“New bands don’t have a chance.” Gene Simmons Declares Death of the Music Industry

Gene Simmons of KISS has always been vocal about the coming death of the music industry. The cause of death, file sharing and downloading. With access to new music being easier than ever before, Simmons declares the death of the industry because “Fans won’t pay for it.”


Source: Getty Images


In an interview with a Detroit radio station, Simmons goes on to say,

“It’s not the industry – it’s the fans.”

The release of new, established bands will not be affected, because of their firm foundation in the industry, but as Simmons says, “New bands don’t have a chance.” He compares this situation to a business store, referencing (without naming) Radiohead who once offered a “pay whatever you want, or nothing at all” structure for their album ‘In Rainbows’ in 2007. Of course, this was an utter failure.


Source: http://www.kissonline.com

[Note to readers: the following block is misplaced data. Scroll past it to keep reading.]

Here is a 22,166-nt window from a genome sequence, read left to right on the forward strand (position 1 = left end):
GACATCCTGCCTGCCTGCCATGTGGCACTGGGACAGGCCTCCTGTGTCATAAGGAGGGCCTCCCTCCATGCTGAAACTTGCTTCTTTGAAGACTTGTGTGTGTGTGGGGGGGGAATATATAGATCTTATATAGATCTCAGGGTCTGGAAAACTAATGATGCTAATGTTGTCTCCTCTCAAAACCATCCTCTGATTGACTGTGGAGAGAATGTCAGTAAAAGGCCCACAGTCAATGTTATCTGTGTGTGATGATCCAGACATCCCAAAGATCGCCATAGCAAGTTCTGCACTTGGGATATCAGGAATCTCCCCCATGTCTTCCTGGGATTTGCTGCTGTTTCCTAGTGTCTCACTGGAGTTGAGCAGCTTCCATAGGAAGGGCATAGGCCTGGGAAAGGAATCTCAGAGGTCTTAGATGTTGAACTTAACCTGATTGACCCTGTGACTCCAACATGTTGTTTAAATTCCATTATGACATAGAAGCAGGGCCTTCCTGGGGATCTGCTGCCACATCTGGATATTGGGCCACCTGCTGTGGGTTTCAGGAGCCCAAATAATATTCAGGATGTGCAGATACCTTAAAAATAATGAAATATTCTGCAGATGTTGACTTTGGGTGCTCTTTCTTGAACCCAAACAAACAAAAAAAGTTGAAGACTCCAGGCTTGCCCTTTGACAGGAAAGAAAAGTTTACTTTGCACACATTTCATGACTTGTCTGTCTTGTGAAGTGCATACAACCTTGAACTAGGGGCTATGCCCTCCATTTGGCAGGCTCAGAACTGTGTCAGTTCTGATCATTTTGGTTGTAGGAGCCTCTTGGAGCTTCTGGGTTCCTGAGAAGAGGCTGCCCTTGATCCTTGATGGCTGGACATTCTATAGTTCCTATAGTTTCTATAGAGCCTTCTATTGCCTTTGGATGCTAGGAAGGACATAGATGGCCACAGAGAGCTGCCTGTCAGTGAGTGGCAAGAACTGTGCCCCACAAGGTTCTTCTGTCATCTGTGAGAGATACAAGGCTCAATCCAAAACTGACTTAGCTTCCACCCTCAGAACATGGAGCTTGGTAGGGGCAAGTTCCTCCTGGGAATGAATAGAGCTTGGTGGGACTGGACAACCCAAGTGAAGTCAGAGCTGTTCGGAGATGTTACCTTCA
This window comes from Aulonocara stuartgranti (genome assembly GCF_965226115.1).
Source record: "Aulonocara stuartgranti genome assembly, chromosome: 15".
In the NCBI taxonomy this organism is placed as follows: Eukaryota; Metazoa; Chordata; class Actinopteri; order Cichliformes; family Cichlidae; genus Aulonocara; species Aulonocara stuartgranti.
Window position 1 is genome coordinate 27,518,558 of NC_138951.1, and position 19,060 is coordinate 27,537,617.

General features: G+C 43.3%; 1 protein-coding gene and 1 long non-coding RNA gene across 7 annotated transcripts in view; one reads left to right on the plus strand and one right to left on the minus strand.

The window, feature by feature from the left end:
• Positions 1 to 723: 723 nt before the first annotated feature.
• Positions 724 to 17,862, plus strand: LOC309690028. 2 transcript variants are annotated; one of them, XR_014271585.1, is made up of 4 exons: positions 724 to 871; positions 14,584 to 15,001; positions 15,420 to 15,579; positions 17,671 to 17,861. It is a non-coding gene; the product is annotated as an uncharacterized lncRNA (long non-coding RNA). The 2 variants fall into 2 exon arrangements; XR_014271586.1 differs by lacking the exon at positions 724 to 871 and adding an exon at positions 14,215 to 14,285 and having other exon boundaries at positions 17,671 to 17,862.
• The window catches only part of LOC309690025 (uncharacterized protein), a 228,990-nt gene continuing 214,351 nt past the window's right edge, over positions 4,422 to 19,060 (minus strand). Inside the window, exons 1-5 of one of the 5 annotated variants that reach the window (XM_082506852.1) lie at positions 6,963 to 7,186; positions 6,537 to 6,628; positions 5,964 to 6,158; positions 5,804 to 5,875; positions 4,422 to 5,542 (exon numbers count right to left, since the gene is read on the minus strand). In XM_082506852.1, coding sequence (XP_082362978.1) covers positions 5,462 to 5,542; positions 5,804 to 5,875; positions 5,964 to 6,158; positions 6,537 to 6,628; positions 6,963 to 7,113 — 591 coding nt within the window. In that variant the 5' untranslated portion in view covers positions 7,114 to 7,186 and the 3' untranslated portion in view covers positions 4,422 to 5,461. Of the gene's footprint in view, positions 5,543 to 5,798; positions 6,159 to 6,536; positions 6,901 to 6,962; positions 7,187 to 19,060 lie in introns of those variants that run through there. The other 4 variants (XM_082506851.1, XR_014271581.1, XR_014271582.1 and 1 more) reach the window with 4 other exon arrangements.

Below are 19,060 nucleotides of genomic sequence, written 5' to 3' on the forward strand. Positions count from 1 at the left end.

“If you can walk into a store and there’s a sign up that says, ‘You can have anything for free or pay whatever you want,’ how long do you think that store would stay in business?”


This is a very good point on Simmons’ part, as the whole basis for a band is to offer a product for fans to purchase. With the rise of music on YouTube (yes, this can be monetized, but downloading and file sharing do not offer the band anything in return) and several illegal downloading sites on the internet, Simmons predicts that upcoming bands are in for a hard time when wanting to actually make money.


Source: http://www.kissonline.com


The best way to support your favorite artists is to buck up and buy the album. Physical? Digital? Who cares. No one can claim to be a die-hard fan then go on to illegally download their ‘idol’s’ hard work for nothing. Surely no one would wish to work on a project for months, or even years, only to have it taken for nothing.

Don’t forget, illegal downloading of music is a crime (hence why it’s called illegal). Under the Copyright Act of 1976, which includes “works of authorship,” can lead to penalties of either jail time or fines up to $80,000 PER SONG. Think before you click.


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